How to Teach Genesis 1 (Part II): Psalms: Creation or Exodus

Duck-Rabbits and Other Ways to Transform Perception

How to Teach Genesis 1 (Part I): Don’t Begin with “In the Beginning . . . “

In these well-known optical illusions, on initial observation the observer sees one or the other of the two possible figures in the image.img_0232-1 At first, one sees either the duck or the rabbit. When the observer who sees a duck is told to look for the rabbit, they must begin to identify rabbit features to reframe their perspective.img_0233 The duck’s bill becomes the rabbit’s ears. Similarly, with the old/young woman, one must focus on a particular feature and reinterpret it or see it as something else.

It is not possible to see both simultaneously. The brain switches back and forth between the two possible interpretations.

In a somewhat analogous way, something similar happens when we look at other creation accounts in the Christian Scriptures. And yes, you read that correctly. There are other portrayals of creation beyond the two that are most familiar to us in Genesis 1-3. (See for example Job, Psalm 77, 78, passages from Isaiah, John 1, Colossians 1, etc.) Moreover, it may be that these other biblical creation accounts pre-date those we find at the beginning of our Bibles. That is, they may have existed as part of the oral culture and worship practice of Israel and may even have been committed to papyrus before Genesis 1-3. (Of course, dating of texts is often difficult.)

As the title of this post suggest, the two events that Israel often described coincidentally and in overlapping images are the establishing of the cosmos and the establishing of Israel. Both events are seen as the creative acts of the God of Abraham, Isaac, and Jacob. These events are so closely associated for the biblical authors that it is frequently (and, perhaps, invariably) the case that they find they cannot speak of one without speaking of the other.

Let’s look at an example from Psalm 89.

Creation or Exodus or Both

Psalm 89:5-18
Let the heavens praise your wonders, O Lord,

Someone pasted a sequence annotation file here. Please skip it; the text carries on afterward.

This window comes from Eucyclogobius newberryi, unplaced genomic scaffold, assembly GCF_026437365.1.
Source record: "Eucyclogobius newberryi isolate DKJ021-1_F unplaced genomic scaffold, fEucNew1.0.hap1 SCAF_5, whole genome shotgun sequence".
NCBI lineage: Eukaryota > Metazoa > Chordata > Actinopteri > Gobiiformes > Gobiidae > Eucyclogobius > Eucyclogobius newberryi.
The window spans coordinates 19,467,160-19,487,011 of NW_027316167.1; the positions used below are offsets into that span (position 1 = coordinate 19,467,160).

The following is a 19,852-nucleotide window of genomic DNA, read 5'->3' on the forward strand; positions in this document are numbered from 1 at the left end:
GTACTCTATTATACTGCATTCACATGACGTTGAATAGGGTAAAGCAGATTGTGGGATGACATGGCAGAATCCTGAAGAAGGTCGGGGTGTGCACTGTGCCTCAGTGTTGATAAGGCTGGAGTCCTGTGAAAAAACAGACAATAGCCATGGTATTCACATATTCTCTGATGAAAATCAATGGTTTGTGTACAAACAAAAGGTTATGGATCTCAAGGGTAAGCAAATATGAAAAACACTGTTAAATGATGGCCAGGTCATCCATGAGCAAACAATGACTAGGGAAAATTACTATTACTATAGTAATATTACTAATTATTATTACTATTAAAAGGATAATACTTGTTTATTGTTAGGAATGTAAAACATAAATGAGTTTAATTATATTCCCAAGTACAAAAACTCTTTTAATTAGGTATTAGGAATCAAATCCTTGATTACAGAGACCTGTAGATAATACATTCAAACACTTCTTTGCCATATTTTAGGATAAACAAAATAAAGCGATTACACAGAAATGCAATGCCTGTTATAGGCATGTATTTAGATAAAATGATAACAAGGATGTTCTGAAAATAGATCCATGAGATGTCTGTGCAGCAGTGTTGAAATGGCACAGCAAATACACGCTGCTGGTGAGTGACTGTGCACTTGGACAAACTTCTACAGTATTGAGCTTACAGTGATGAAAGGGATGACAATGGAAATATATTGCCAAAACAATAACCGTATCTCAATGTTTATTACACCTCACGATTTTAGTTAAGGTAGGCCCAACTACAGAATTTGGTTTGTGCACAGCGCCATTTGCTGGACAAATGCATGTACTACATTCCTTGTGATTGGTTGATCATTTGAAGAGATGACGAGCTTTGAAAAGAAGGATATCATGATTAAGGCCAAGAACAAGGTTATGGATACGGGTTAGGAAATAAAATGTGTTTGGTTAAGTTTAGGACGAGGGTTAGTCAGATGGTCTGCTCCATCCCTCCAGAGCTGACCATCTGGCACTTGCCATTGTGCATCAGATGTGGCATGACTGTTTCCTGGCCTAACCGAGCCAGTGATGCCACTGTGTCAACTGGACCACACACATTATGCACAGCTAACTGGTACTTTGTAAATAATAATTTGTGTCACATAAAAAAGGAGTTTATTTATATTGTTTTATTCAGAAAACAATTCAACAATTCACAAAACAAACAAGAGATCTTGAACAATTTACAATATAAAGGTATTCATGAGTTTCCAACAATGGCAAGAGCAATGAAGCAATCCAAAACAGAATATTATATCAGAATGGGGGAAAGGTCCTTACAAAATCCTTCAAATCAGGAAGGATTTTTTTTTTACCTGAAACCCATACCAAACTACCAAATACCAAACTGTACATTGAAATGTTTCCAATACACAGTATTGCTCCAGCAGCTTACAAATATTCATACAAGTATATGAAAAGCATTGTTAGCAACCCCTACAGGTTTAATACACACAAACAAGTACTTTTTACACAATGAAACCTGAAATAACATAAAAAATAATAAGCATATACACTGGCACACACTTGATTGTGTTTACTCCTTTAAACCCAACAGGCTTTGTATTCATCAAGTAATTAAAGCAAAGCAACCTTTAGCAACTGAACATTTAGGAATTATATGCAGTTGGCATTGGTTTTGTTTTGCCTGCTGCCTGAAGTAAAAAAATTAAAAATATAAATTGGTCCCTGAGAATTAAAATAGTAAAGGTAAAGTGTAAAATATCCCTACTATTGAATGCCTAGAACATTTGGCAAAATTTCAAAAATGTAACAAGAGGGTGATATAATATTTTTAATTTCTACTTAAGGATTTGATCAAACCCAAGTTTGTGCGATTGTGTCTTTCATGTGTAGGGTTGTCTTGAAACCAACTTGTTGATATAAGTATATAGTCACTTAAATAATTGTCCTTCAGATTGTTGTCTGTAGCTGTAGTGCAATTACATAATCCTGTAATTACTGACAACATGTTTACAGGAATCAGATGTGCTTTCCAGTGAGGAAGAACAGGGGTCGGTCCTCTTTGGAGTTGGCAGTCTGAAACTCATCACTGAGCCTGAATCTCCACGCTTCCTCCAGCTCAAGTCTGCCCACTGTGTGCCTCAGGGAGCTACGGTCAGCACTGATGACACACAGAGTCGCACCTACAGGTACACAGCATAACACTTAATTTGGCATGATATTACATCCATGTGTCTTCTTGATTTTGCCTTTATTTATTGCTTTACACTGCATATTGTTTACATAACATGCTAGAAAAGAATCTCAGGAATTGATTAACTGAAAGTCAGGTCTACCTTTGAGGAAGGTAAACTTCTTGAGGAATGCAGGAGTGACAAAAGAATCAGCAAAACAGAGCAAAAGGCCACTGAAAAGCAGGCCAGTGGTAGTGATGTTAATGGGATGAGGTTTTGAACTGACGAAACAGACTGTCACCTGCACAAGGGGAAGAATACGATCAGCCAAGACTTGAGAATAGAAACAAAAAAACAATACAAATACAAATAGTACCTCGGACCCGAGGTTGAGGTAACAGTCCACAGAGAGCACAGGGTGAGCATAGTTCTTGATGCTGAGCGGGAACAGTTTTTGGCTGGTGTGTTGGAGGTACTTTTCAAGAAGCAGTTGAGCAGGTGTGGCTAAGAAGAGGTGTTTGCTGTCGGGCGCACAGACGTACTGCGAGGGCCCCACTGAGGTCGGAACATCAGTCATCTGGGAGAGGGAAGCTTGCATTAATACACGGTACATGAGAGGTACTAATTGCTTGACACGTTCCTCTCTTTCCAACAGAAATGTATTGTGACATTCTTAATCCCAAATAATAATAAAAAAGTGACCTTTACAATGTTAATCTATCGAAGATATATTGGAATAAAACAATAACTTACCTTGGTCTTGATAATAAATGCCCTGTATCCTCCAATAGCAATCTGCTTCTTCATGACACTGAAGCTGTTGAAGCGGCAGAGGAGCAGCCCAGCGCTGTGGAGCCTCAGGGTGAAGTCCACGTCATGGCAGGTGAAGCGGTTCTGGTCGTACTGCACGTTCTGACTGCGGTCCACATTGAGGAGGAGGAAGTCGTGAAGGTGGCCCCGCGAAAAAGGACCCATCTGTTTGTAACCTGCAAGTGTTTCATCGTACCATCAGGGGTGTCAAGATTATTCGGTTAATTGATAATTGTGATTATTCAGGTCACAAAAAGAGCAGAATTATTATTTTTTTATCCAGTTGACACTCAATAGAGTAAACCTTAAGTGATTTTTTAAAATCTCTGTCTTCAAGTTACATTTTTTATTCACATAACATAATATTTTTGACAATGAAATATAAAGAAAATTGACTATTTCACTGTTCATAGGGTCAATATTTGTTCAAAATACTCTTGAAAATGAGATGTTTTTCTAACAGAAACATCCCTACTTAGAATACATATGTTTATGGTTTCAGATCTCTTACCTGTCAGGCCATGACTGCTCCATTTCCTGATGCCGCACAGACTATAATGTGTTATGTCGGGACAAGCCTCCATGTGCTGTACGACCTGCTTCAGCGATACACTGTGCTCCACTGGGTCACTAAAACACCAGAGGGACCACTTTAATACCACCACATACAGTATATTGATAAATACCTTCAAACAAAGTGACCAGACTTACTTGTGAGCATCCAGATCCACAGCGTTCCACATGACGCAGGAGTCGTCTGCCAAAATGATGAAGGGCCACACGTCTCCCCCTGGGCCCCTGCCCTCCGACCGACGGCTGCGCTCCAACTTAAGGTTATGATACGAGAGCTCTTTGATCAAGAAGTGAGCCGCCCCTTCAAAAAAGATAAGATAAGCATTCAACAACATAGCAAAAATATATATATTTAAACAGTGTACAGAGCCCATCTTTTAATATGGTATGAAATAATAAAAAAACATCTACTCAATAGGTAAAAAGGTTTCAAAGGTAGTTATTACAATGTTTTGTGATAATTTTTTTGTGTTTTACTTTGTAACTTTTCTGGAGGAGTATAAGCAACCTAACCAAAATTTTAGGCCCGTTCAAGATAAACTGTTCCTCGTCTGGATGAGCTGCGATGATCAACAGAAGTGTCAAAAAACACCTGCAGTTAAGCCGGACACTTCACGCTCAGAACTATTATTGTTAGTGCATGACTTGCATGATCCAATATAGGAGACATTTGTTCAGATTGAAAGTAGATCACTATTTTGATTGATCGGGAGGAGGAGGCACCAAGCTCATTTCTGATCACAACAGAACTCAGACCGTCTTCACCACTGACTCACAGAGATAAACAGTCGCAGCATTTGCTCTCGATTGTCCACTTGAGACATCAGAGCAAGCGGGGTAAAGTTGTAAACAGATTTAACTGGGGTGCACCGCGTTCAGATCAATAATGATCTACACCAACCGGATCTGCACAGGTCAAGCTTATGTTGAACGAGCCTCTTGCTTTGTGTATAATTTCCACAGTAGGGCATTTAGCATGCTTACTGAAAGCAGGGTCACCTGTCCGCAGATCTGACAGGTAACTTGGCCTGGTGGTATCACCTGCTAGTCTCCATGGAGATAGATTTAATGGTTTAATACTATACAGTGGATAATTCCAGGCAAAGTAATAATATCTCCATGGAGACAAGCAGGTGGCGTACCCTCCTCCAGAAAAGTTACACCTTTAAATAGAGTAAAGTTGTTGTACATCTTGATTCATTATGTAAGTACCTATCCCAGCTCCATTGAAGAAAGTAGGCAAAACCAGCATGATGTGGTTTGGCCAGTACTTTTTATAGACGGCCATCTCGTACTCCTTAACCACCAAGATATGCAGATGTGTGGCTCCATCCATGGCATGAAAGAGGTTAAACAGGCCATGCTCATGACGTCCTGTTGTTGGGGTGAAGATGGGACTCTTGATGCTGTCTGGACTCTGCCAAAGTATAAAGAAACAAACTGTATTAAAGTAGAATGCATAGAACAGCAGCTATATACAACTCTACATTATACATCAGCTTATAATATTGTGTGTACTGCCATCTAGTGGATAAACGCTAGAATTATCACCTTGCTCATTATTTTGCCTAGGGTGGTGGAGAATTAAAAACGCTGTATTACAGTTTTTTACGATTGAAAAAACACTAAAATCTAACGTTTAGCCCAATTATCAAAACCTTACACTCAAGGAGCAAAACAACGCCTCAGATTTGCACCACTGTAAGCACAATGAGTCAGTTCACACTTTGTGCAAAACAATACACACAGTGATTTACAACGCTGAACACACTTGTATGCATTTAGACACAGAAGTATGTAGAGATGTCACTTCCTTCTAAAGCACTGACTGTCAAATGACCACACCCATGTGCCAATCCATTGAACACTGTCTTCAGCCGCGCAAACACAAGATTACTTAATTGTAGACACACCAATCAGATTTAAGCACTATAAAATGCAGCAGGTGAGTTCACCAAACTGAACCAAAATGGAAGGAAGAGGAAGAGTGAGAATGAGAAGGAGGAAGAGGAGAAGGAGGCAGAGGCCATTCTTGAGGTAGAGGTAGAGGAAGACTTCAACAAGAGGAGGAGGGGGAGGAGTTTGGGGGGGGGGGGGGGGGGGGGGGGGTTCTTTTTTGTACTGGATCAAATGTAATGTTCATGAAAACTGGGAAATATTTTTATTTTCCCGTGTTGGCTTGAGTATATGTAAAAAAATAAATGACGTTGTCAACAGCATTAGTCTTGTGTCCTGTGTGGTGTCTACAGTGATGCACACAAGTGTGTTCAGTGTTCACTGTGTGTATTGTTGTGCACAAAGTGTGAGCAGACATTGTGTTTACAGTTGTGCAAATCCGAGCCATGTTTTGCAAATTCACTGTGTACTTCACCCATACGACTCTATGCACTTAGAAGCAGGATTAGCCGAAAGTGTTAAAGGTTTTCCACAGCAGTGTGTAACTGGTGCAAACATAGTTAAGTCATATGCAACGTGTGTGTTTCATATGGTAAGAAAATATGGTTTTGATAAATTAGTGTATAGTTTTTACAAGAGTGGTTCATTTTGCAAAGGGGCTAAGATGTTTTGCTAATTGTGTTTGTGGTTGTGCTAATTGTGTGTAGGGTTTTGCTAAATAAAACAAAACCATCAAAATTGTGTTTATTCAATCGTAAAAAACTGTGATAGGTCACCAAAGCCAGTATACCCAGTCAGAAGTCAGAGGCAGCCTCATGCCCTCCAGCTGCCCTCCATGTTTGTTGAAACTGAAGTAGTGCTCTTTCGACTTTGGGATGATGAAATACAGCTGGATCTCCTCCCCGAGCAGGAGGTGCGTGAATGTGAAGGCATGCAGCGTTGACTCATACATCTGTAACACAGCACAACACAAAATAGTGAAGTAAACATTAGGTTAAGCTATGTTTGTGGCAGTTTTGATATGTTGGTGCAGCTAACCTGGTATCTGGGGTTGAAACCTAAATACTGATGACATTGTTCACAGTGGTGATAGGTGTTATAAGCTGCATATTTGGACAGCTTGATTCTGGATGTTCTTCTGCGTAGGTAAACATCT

your faithfulness in the assembly of the holy ones!
For who in the skies can be compared to the Lord?
Who among the heavenly beings is like the Lord,
a God greatly to be feared in the council of the holy ones,
and awesome above all who are around him?
O Lord God of hosts,who is mighty as you are,
O Lord,with your faithfulness all around you?
You rule the raging of the sea;
when its waves rise, you still them.
You crushed Rahab like a carcass;
you scattered your enemies with your mighty arm.
The heavens are yours; the earth also is yours;
the world and all that is in it, you have founded them.
The north and the south, you have created them;
Tabor and Hermon joyously praise your name.

You have a mighty arm;strong is your hand, high your right hand.
Righteousness and justice are the foundation of your throne;
steadfast love and faithfulness go before you.
Blessed are the people who know the festal shout,
who walk, O Lord, in the light of your face,
who exult in your name all the day
and in your righteousness are exalted.
For you are the glory of their strength;
by your favor our horn is exalted.
For our shield belongs to the Lord,
our king to the Holy One of Israel.

In the above Psalm, I have highlighted the significant passage. As with the optical illusions, sometimes an observer must have details pointed out in order to see the other figure. So, thatyou may have to point out features to help someone see that this could be a reference to either the initial creation of the cosmose or to the creation of Israel does not (in my mind) negate the argument.

Let us start by assuming that we see God’s creation of the cosmos as the subject of this portion of the Psalm. We have good reasons to see it this way based on the text. We have God with his heavenly council who shows himself as LORD of the raging and chaotic a waters. God defeats the Ancient Sea Monster Rahab and his other enemies with the swipe of his arm. In so doing, he demonstrates his authority over creation and that he is mighty enough to deal with any challenges to his throne. So, the Psalmist concludes from these actions, that YHWH is the rightful LORD of the cosmos by proclaiming,

The heavens are yours; the earth also is yours;
the world and all that is in it, you have founded them.